Sunday, April 1, 2007

Contraction bounds spectral gap?

Let A be a column-stochastic matrix. Compute its (complex) eigenvalues, take absolute values, sort in decreasing order, and let lambda2 be the second value on the list (the first is always 1, by Perron's theorem). Lambda2 is (closely related to) the spectral gap of the Markov kernel corresponding to A.

Let theta be max TV(x,y), where x and y range over the columns of A and TV(x,y) is 1/2 the L1 distance of the two vectors x and y. Theta is also called the (Doeblin) contraction coefficient of the Markov operator induced by A.

It's easy to see that lambda2 and theta are numbers between 0 and 1. Here is a simple example where lambda2=0 while theta=1:

0 0 0
0 1 1
1 0 0

It seems that we always have lambda2 <= theta, but I don't have a proof of this. I also can't imagine that I'm the first to observe this -- can someone point me to a reference? Maybe suggest a proof?

Update: thanks to David Aldous and Cristopher Moore for telling me how to prove this (well-known) fact. I won't elaborate, since nobody else seems to care, but if anyone does, let me know and I'll post a proof. I'd be thrilled to see an elementary proof (i.e., one not relying on Perron-Frobenius), so consider that a challenge!


Anonymous said...

Hey Leo, Could you post the proof? :)

Leo said...

I'm in thesis-writing crunch-mode (hoping to submit a draft today/tomorrow), so I'll be brief.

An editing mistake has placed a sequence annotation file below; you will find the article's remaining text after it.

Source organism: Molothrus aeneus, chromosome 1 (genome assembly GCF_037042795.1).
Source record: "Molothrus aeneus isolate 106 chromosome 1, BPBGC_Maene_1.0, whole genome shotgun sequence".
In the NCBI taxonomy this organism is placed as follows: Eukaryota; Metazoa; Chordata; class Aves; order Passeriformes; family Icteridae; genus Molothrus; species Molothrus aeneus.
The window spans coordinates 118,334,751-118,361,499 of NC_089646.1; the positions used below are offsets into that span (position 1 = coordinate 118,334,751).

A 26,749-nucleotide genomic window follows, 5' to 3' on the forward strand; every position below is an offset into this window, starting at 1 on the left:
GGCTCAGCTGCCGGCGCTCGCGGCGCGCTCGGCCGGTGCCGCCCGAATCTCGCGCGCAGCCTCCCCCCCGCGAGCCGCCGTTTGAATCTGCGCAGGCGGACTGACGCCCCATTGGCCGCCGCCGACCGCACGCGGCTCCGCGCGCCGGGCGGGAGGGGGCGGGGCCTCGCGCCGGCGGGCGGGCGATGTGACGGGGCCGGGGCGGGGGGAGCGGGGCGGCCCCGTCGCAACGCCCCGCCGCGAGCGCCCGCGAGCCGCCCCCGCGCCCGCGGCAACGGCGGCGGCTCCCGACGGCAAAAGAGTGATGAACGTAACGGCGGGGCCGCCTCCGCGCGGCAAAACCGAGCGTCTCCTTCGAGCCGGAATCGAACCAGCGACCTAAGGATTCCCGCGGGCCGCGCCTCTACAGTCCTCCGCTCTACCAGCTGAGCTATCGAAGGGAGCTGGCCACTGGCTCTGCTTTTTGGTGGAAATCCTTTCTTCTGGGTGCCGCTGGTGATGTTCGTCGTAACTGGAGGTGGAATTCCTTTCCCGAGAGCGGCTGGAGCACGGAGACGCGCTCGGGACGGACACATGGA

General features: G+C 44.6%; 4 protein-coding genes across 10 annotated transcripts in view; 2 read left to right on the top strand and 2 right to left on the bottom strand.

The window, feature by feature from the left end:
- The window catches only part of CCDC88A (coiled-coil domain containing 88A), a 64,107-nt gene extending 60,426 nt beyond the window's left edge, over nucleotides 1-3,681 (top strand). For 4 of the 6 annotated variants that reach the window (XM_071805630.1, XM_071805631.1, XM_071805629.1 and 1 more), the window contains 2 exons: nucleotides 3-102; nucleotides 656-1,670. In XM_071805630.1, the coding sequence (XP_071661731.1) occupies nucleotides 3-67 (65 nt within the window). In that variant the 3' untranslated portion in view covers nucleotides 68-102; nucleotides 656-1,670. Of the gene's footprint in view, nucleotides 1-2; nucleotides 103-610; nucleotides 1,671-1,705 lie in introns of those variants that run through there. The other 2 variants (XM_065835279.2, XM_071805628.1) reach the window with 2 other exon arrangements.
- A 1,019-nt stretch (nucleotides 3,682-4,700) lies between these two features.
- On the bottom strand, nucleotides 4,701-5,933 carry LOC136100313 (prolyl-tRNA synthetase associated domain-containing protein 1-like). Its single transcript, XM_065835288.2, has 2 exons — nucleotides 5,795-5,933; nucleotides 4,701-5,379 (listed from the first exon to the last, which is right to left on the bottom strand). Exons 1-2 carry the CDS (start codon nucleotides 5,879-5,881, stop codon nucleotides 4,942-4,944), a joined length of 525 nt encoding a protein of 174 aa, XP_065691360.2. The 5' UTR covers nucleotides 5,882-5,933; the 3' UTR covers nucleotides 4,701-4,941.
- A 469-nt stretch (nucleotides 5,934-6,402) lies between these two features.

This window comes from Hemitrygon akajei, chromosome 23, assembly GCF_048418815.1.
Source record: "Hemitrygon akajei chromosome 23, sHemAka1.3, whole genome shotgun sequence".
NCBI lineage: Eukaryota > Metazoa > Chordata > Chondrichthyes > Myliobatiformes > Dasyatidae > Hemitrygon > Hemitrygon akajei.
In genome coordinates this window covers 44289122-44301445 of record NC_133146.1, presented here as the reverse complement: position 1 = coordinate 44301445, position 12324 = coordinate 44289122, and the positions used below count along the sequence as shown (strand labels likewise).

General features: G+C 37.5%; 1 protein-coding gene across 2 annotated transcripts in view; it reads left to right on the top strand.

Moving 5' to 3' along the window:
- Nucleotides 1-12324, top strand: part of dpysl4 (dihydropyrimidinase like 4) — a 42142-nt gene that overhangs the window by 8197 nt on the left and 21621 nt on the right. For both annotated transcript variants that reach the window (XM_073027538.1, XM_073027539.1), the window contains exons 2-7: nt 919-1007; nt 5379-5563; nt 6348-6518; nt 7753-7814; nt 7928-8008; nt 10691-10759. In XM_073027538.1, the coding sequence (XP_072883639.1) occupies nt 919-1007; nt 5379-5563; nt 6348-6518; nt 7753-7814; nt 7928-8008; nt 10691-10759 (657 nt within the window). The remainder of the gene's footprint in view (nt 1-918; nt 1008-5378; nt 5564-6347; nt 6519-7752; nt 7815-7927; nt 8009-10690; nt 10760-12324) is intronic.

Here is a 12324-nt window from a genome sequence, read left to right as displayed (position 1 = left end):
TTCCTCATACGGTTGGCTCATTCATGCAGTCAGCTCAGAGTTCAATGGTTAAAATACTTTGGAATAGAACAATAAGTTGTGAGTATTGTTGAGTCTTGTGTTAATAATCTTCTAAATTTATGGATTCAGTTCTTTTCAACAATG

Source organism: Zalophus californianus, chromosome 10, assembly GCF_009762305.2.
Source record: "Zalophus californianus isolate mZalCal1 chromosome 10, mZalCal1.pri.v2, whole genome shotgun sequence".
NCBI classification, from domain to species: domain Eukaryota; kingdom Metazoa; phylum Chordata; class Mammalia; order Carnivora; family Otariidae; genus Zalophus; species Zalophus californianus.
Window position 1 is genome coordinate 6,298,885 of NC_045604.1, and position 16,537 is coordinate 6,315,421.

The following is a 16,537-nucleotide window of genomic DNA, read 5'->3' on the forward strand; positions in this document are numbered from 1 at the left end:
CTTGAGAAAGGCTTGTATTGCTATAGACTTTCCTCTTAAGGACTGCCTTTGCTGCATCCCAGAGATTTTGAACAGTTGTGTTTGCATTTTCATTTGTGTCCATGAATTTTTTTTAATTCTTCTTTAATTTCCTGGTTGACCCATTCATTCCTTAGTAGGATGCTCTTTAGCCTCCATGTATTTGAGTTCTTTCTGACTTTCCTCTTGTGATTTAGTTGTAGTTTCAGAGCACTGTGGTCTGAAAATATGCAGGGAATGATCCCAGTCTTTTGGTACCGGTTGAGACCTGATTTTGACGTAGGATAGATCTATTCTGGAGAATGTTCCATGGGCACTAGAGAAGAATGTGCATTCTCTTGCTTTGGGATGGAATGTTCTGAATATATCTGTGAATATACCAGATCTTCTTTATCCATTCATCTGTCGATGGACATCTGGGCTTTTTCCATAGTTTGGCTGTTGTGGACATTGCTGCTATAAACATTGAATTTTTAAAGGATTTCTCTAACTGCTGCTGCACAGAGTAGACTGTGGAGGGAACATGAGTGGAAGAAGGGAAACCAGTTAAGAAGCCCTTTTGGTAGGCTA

In fact, let me quote David Aldous himself:
"From any start, the variation distance between the time-t distribution and the stationary distribution is bounded by \theta^t for each t. But Perron-Frobenius theory shows that asymptotically the variation distance goes as constant \lambda_2^t.

In the Aldous-Fill draft book, this is the ``\tau_2 \leq \tau_1"
(That book draft may be found here.)

That proves the claim for Markov chains having a stationary distribution, but I'm numerically observing that the claim seems to hold true for all column-stochastic matrices -- and I don't currently have a proof of this!

Leo said...

Update -- after consulting Pierre Bremaud's book (and some helpful correspondence with Pierre) I see that the claim indeed holds for all stochastic matrices. If you get a hold of the book, look at Thm. 7.2 and the remark on p. 238 about how Dobrushin's (Doeblin's) coefficient upper-bounds SLEM.

I will do a more detailed post on this, or maybe even write up a brief expository note.